Anna Svard

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Description

The curse on the Lowenskold family comes to fruition in unexpected ways in this final volume of the Lowenskold cycle. Anna Svard is also very much a novel of women's struggle toward finding fulfillment. The Lowenskold Ring resonates with 'beggars cannot be choosers' in relation to what a poor woman can expect in life, while Charlotte Lowenskold moves toward women having some choices. In Anna Svard the eponymous protagonist takes full and impressive control of her own life and destiny. The question of motherhood and the fates of the children with whom the characters engage is another theme. The reader goes on to follow Charlotte, Karl-Artur, Thea and their families, familiar from the previous volume, through this compact novel as it moves relentlessly toward a chilling denoument.Selma Lagerlof (1858-1940) quickly established herself as a major author of novels and short stories, and her work has been translated into close to 50 languages. Most of the translations into English were made soon after the publication of the original Swedish texts and have long been out of date.' Lagerlof in English' provides English-language readers with high-quality new translations of a selection of the Nobel Laureate's most important texts.show more

Product details

  • Paperback | 330 pages
  • 129 x 198 x 17mm | 325g
  • Norvik Press
  • London, United Kingdom
  • English
  • black & white illustrations
  • 190940828X
  • 9781909408289

About Selma Lagerlöf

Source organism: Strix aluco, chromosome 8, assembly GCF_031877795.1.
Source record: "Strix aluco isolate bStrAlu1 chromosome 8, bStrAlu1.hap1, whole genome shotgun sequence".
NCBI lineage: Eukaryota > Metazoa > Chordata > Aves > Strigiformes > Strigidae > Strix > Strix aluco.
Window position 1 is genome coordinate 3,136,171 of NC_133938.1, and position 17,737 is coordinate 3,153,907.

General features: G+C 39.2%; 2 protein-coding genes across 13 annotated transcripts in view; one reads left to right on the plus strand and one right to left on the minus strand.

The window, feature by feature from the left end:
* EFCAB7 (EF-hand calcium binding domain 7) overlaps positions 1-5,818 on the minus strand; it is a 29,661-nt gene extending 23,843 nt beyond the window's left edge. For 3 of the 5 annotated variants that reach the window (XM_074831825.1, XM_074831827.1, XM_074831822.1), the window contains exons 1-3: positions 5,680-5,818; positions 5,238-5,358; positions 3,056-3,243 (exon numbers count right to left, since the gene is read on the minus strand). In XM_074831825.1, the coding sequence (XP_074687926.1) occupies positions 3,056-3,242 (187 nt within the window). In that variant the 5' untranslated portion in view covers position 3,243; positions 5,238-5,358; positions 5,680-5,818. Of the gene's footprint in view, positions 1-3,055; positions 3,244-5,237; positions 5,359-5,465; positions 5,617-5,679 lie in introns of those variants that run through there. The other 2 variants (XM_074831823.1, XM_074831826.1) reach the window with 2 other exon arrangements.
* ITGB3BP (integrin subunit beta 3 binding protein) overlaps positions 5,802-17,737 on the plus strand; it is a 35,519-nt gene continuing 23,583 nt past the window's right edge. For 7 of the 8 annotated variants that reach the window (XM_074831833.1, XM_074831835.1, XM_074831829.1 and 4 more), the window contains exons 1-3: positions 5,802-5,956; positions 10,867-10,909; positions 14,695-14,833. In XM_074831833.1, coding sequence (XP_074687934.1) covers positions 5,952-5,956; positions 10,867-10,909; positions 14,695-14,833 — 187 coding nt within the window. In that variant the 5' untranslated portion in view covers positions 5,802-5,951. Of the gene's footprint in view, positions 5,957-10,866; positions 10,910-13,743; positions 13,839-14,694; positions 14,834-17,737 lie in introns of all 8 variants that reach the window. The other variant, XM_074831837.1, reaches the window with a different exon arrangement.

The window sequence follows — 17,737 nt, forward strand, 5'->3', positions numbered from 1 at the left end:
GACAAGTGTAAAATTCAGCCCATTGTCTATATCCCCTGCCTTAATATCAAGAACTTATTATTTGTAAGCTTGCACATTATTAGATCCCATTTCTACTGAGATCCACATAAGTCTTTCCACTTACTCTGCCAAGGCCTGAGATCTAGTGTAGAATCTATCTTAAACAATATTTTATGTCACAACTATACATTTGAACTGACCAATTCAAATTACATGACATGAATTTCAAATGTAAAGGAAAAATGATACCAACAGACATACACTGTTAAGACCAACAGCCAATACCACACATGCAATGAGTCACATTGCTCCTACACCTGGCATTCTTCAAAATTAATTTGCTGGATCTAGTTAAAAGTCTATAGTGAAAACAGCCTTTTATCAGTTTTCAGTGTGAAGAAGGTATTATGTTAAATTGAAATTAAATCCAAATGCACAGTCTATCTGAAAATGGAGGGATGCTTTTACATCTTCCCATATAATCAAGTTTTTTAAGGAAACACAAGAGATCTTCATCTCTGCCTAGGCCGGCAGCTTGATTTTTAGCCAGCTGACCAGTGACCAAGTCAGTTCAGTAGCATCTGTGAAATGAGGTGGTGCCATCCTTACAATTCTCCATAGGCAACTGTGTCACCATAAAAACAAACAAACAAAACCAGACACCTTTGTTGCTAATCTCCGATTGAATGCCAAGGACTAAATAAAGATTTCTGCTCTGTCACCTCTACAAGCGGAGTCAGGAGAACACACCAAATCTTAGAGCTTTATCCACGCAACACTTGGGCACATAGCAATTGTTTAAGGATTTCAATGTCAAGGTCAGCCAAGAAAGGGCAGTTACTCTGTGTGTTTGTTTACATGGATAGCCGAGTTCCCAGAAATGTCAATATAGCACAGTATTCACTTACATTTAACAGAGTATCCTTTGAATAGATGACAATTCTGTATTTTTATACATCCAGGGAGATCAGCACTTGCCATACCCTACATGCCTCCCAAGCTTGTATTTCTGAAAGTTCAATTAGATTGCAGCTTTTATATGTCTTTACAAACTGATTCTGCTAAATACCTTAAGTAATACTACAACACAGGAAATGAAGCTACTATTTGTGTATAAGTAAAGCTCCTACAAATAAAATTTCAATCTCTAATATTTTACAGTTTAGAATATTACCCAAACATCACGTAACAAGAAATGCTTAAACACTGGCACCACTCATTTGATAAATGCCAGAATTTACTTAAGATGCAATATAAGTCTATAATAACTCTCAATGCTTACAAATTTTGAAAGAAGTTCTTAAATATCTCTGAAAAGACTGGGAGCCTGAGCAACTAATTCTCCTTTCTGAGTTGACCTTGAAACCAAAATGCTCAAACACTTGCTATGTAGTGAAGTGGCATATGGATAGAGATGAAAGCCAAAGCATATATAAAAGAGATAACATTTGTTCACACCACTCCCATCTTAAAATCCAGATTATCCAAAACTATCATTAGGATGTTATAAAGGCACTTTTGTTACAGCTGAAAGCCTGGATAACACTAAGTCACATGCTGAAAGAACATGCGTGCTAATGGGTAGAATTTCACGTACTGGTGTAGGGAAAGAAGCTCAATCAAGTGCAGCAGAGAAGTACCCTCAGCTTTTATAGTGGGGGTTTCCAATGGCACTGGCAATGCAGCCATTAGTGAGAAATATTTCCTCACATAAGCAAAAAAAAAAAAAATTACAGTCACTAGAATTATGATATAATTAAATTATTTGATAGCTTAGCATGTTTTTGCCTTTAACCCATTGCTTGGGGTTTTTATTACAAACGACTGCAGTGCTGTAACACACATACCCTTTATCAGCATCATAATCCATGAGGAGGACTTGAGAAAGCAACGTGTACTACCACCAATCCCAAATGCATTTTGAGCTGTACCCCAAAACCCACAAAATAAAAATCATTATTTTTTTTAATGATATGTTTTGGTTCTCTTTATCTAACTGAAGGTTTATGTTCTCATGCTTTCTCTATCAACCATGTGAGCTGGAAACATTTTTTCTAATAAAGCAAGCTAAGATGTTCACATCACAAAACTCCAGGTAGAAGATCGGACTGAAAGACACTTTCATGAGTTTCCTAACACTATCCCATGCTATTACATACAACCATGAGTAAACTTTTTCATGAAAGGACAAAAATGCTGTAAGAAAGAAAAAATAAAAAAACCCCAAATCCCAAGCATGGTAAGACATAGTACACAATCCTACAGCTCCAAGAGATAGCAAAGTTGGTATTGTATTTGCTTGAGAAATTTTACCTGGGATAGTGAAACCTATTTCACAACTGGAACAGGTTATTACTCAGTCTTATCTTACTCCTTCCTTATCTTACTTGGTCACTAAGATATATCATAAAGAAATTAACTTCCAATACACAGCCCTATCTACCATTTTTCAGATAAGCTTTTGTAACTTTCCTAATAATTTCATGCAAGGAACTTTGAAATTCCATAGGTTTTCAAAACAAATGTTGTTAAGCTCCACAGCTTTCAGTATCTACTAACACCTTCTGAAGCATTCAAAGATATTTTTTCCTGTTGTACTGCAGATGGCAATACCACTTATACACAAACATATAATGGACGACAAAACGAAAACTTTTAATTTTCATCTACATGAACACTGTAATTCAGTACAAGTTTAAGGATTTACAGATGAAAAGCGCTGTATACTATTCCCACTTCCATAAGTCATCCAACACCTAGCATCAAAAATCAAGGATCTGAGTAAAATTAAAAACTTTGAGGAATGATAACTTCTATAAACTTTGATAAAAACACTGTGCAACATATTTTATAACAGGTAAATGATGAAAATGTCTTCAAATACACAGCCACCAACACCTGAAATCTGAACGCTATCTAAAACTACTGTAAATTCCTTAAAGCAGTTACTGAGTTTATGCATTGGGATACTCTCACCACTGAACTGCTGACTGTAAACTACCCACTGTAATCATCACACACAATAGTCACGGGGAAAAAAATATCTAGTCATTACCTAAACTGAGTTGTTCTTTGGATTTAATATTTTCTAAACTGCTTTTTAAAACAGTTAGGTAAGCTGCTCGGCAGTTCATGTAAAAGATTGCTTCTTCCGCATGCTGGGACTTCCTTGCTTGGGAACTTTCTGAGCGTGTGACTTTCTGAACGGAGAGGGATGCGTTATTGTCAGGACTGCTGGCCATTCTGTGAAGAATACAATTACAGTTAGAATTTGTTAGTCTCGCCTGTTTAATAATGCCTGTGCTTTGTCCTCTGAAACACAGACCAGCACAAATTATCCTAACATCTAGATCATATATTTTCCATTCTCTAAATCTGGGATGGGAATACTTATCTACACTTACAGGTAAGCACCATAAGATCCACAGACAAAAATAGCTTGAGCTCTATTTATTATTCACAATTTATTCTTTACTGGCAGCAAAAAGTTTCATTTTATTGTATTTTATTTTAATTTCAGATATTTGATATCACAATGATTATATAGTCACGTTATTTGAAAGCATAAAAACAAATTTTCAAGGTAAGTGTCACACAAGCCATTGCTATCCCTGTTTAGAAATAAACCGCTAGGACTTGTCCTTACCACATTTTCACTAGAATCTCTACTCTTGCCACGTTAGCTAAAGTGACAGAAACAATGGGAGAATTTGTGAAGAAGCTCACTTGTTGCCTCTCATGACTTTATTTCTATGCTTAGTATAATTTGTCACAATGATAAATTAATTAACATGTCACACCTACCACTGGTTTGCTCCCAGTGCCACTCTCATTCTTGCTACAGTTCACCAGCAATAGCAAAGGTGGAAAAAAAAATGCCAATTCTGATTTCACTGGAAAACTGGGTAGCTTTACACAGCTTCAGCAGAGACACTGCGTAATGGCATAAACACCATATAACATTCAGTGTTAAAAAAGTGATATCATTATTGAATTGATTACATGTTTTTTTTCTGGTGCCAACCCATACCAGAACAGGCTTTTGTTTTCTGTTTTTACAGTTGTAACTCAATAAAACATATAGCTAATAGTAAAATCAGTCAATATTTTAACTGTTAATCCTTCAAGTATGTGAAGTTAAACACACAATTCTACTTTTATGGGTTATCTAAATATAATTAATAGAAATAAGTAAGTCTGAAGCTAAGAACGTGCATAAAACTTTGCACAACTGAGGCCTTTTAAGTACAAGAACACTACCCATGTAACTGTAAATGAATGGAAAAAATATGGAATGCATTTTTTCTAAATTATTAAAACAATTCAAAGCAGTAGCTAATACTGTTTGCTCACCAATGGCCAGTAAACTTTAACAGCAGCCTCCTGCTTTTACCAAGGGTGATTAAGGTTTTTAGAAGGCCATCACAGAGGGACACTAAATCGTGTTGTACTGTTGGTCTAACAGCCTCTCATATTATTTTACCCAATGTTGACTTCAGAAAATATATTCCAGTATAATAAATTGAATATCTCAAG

Selma Lagerlof (1858-1940) was born on a farm in Varmland, trained as a teacher and became, in her life-time, Sweden's most widely translated author ever. Novels such as Gosta Berlings saga (1891; Gosta Berling's Saga) and Jerusalem (1901-02) helped regenerate Swedish literature, and the school reader, Nils Holgersson's Wonderful Journey through Sweden (1906-07), has achieved enduring international fame and popularity. Two very different trilogies, the Lowenskold trilogy (1925-28) and the Marbacka trilogy (1922-32), the latter often taken to be autobiographical, give some idea of the range and power of Lagerlof's writing. Several of her texts inspired innovative films, among them Herr Arnes pengar (Sir Arne's Treasure), directed by Mauritz Stiller (1919) and based onHerr Arnes penningar (1903; Lord Arne's Silver), and Korkarlen (The Phantom Carriage), directed by Victor Sjostrom (1921) and based on Lagerlof's Korkarlen (1912). She was awarded the Nobel Prize for Literature, as the first woman ever, in 1909, and elected to the Swedish Academy, again as the first woman, in 1914. Having been able to buy back the farm of Marbacka, which her family had lost as the result of bankruptcy, Lagerlof spent the last three decades of her life combining her writing with the responsibilities of running a sizeable estate. Her work has been translated into close to 50 languages.show more